He was one of 16 Irishmen known to be among the 150- strong British garrison which fought off an attack by up to 4,000 Zulu warriors.
The 1964 filmwas based on this battle, regarded as one of the most epic defences in military history. No less than 11 Victoria Crosses were awarded for the defence of the mission station — the former trading post of Irish merchant James Rorke.
Minihan was the right-hand man in the front rank of ‘B’ Company, a soldier who knew his drill and helped maintain the discipline that held the embattled garrison together during the ferocious hand-to-hand fighting at Rorke’s Drift on January 22-23, 1879.
He was highly regarded by his officers and received several testimonials of good character, including one from Lieutenant Gonville Bromhead, his company commander, who won the VC at Rorke’s Drift.
“Michael Minihan was the sort of man who every officer wants under his command at moments of crisis,” said Nimrod Dix, a director of auctioneers Dix Noonan Webb, leading specialist salespeople of coins, tokens, medals, militaria, paper money and jewellery.
“He was brave, steady and knew the business of soldiering well. Amid the bloodshed of Rorke’s Drift and the flames that engulfed part of the mission station, he remained calm and focused, at one stage bayoneting a Zulu warrior who had grabbed him by the leg.”
Born in Castlehaven, Co Cork, in 1845 Michael Minihan enlisted in the 24th Foot at Bandon in October 1864. He saw service in India, South Africa and the Mediterranean. In 1879 the 2nd Battalion of the 24th Foot was part of the British Army that invaded the then independent kingdom of Zululand. ‘B’ Company was detailed to garrison Rorke’s Drift, which had been turned into a supply depot and hospital. They thus avoided the fate of many regimental comrades who were killed when the Zulus overwhelmed a British force at Isandlwana.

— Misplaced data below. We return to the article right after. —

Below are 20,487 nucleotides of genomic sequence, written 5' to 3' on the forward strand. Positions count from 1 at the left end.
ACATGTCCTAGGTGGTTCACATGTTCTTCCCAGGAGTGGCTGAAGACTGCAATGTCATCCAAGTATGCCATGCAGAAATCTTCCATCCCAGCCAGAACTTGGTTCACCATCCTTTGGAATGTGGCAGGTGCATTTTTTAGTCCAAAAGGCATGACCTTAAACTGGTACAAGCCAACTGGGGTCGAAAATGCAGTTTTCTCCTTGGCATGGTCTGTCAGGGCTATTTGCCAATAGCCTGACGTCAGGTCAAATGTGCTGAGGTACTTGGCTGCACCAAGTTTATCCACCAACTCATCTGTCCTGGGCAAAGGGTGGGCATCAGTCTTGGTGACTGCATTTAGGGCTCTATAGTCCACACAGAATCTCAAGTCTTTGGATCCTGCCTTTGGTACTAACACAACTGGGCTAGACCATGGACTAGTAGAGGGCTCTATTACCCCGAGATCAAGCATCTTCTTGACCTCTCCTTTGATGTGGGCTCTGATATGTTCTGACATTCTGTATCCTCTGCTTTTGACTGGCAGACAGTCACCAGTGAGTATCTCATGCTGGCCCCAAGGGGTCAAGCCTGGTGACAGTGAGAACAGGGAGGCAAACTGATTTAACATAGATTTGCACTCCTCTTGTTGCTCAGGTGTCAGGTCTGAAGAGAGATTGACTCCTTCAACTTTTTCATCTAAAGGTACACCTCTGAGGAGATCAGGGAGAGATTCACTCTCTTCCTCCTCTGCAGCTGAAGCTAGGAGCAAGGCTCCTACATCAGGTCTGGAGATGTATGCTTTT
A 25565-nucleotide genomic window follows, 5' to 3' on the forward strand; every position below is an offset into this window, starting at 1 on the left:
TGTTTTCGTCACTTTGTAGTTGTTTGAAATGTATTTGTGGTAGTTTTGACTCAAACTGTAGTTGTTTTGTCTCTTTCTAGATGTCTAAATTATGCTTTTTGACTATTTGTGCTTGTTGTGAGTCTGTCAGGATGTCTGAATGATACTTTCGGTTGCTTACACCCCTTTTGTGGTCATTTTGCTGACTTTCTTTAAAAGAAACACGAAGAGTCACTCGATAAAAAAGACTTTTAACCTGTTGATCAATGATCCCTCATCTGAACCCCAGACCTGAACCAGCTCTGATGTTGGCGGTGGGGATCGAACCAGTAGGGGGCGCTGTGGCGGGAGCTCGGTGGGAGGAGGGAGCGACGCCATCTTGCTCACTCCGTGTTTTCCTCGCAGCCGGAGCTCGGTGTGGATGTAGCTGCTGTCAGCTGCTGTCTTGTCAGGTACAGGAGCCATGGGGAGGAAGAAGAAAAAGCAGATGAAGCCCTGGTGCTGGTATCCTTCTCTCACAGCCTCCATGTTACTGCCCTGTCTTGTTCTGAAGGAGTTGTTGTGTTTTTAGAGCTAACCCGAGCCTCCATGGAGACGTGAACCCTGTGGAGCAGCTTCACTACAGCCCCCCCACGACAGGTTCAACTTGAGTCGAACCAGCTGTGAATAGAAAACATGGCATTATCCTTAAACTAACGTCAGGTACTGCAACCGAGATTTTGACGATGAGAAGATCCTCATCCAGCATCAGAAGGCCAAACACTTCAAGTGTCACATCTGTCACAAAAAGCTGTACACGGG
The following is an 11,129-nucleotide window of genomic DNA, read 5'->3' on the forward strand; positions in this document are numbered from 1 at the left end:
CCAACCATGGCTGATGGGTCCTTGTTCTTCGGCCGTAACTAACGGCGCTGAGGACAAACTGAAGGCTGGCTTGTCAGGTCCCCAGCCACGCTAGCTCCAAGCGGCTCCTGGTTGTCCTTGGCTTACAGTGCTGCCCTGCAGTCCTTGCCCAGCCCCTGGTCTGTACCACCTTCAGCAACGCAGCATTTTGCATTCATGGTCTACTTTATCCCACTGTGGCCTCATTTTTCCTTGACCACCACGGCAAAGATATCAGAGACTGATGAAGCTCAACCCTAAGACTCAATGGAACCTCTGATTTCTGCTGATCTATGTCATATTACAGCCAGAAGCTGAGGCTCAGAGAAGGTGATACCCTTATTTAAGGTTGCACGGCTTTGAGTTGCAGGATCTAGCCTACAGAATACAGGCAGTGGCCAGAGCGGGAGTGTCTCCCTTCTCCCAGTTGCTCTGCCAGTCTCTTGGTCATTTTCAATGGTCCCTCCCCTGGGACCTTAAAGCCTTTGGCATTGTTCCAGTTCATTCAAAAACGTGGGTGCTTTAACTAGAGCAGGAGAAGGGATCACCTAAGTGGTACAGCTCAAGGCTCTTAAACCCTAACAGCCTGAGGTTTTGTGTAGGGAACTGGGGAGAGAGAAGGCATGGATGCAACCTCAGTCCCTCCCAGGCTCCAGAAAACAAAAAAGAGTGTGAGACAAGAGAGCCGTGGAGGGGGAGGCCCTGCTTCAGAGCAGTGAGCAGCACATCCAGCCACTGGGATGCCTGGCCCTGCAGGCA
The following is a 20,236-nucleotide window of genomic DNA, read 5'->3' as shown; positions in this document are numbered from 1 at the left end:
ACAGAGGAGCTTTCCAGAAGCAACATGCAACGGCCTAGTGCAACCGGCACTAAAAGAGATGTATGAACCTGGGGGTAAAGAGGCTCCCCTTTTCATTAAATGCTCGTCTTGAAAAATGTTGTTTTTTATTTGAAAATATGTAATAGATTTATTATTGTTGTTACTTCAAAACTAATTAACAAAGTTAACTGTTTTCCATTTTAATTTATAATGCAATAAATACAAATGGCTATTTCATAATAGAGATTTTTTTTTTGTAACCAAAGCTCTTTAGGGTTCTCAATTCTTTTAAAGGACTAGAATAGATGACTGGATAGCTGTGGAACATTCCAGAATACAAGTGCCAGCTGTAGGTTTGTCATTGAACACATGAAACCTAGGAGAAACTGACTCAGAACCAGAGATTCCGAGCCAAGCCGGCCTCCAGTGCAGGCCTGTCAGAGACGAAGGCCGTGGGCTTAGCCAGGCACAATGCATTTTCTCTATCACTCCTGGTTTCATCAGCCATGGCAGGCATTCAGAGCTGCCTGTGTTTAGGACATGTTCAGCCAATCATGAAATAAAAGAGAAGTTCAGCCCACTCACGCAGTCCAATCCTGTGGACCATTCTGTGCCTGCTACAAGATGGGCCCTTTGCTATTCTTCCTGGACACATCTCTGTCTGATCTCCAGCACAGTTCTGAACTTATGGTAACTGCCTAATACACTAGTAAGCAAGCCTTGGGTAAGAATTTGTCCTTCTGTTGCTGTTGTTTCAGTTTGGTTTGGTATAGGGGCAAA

The victorious Zulus then headed for Rorke’s Drift where the tiny garrison, some of whom were hospital patients, found themselves in a desperate battle for survival. Their gallantry was immortalised in the 1964 filmstarring Stanley Baker and Michael Caine. Minehan was posted in the cattle kraal, which formed part of the defensive perimeter and eventually had to be evacuated.
Captain William Penn-Symonds, an officer in the 24th who was part of the force which relieved Rorke’s Drift knew the Irish soldier well and later wrote: “Minihan was a great pal of mine; he was righthand man, front rank of ‘B’ Company, who knew his drill well and had often kept me straight.”
The day after the battle Private Minihan, who was so exhausted that he could not speak, took Penn-Symonds to the corner of the kraal where he had been stationed. He indicated the body of a Zulu, partly hidden under the straw. During the siege, the Zulu had crawled under the straw and grabbed Minihan by the leg. Minihan had thrust his bayonet into the straw killing his assailant.
After his service in the Zulu War, Michael Minihan was posted back to India. In 1884 he contracted cholera, was sent back to England and discharged as medically unfit. He died in May 1891 and is buried in Castletownsend.
The grave marker, a cross of wrought iron, was inscribed ‘Michael Minihan, Late of the 24th Regiment and one of the gallant defenders of Rorke’s Drift’.
His campaign medal for South Africa, 1877-79 with clasp 1877-8-9 is being sold at Dix Noonan Webb by a private collector and is estimated at £26,000-£30,000 (€30,000-€35,200).